In America, where politics is deeply rooted in religion and politicians make references to the Bible to get their agendas across, a voice like Rigby’s rings loud. For instance, the Republican Senator for Oklahoma, James Inhofe, a vocal climate change sceptic, has often cited Genesis 8:22 to claim that it is “outrageous” and arrogant for people to believe human beings are “able to change what (God) is doing in the climate.” Inhofe who is chairman of the US Senate Environment and Public Works Committee recently said that he had travelled to the Copenhagen talks in 2009 and served as a “one-man truth squad” to disrupt the deal. Rigby, a strong defender of environmental causes said: “Climate change is partially a result of creationist cosmology where one doesn’t realise nature is one’s true home. One hasn’t understood Darwin if one is still talking in terms of purpose to the universe.”

Jim Rigby in his church. Credit: Jim Rigby

Jim Rigby in his church. Credit: Jim Rigby

For his unconventional views, Rigby has got into major trouble with the traditional part of the denomination at least four times. There were three cases against him for ordaining gay and lesbian marriages. The fourth time, a serious charge was levelled against him for accepting the controversial atheist writer, Robert Jensen, as a member of his congregation. Jensen, a journalism professor at the University of Texas, was criticised for his opinion piece in the aftermath of 9/11 in which he wrote that the terrorist attacks were “reprehensible and indefensible” but “no more despicable than the massive acts of terrorism – the deliberate killing of civilians for political purposes – that the U.S. government has committed during my lifetime.”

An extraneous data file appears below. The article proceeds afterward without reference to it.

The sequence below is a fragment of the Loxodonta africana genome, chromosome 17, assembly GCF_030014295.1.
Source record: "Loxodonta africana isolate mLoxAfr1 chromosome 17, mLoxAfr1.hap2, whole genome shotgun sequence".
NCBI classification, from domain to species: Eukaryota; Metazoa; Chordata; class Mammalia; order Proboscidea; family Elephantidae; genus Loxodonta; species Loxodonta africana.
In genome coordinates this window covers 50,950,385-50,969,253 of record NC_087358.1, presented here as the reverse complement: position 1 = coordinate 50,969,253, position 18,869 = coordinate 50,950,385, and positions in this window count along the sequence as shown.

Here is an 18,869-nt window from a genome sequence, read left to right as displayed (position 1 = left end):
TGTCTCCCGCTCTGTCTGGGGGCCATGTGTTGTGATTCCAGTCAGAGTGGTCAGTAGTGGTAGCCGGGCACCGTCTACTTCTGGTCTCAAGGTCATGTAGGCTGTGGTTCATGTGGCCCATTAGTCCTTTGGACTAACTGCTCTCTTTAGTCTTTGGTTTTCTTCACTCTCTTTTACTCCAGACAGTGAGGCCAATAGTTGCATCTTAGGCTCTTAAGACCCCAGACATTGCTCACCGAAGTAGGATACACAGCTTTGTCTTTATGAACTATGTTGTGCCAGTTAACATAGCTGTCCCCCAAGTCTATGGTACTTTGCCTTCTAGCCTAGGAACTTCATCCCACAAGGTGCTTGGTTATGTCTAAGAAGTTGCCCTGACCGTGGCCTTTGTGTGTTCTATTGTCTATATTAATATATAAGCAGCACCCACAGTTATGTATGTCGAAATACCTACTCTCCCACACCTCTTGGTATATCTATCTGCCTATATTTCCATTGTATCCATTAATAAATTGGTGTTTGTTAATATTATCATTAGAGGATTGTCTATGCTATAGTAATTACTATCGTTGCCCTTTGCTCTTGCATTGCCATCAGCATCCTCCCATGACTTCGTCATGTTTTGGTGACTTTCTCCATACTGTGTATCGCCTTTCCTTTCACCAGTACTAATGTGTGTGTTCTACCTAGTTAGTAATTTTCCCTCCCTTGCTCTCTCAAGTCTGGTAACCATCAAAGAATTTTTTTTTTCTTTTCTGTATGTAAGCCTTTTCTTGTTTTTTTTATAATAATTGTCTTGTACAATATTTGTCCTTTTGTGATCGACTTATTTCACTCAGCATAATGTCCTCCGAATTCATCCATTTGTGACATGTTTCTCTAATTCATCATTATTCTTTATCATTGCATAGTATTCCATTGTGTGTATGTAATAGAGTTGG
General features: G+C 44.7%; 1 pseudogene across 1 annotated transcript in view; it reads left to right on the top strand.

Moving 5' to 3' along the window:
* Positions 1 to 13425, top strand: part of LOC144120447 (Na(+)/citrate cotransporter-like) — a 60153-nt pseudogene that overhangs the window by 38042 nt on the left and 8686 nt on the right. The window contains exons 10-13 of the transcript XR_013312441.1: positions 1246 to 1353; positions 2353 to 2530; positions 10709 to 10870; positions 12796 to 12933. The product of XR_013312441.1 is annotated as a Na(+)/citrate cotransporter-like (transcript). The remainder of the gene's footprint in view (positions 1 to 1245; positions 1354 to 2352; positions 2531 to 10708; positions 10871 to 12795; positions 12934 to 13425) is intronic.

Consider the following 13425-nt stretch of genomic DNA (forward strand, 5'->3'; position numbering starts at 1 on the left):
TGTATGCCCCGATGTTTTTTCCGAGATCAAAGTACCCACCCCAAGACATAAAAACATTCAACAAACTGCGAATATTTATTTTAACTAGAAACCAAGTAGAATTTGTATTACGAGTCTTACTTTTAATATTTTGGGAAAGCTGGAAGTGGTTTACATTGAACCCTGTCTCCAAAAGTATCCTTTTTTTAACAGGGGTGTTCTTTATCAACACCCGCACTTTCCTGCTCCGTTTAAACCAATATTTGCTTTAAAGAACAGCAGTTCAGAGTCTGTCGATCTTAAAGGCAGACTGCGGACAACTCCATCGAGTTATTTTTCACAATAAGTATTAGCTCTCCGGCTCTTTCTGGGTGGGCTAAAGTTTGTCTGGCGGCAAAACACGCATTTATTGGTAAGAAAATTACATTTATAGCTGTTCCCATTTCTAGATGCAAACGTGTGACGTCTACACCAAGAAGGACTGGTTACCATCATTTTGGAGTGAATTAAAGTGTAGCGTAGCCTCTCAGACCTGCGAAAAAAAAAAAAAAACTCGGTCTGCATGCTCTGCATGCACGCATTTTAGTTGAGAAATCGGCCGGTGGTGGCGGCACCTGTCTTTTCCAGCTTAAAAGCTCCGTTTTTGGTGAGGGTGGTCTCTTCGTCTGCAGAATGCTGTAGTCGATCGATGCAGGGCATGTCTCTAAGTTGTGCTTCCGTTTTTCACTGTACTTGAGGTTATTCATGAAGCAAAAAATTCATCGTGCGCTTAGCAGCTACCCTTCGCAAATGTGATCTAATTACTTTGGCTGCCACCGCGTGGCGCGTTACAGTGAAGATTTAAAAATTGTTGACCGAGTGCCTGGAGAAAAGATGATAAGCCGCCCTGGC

So when Jensen joined the church despite being an atheist, he was already a public figure. “Jensen was an example of someone who had rejected religion for all the right reasons. When I heard his speeches I felt prophetic principles beneath his disdain. He hated religion for the same reason that the prophets hated the religion of their day”

Like Jensen, Rigby attacks America for its various acts of genocide through history: the killings of its indigenous people, Black slaves and the wars against Afghanistan and Iraq after 9/11. “Since World War II, there is this insane idea that we have a right to invade other countries, kill people without due process and commit war crimes in complete contravention of the Geneva Convention. Respect for human rights doesn’t even seem a part of the American consciousness. Narcissism is in our culture as is racism,” Rigby said. It’s worse when churches help perpetrate hate. “Islamophobia in church is an expression of cancer. Christian pastors attack Muslims. You cannot have a religion of love and then scapegoat other religions.”

Sukhada Tatke is a freelance journalist based in Houston, Texas. She has previously worked in Mumbai with The Times of India and The Hindu. Her stories have appeared in Texas Monthly, Houston Chronicle, Scroll etc.